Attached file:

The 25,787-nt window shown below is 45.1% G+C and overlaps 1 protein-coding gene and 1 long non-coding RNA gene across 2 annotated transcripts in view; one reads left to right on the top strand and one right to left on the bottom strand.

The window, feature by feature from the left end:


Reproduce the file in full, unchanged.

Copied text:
The 25,787-nt window shown below is 45.1% G+C and overlaps 1 protein-coding gene and 1 long non-coding RNA gene across 2 annotated transcripts in view; one reads left to right on the top strand and one right to left on the bottom strand.

The window, feature by feature from the left end: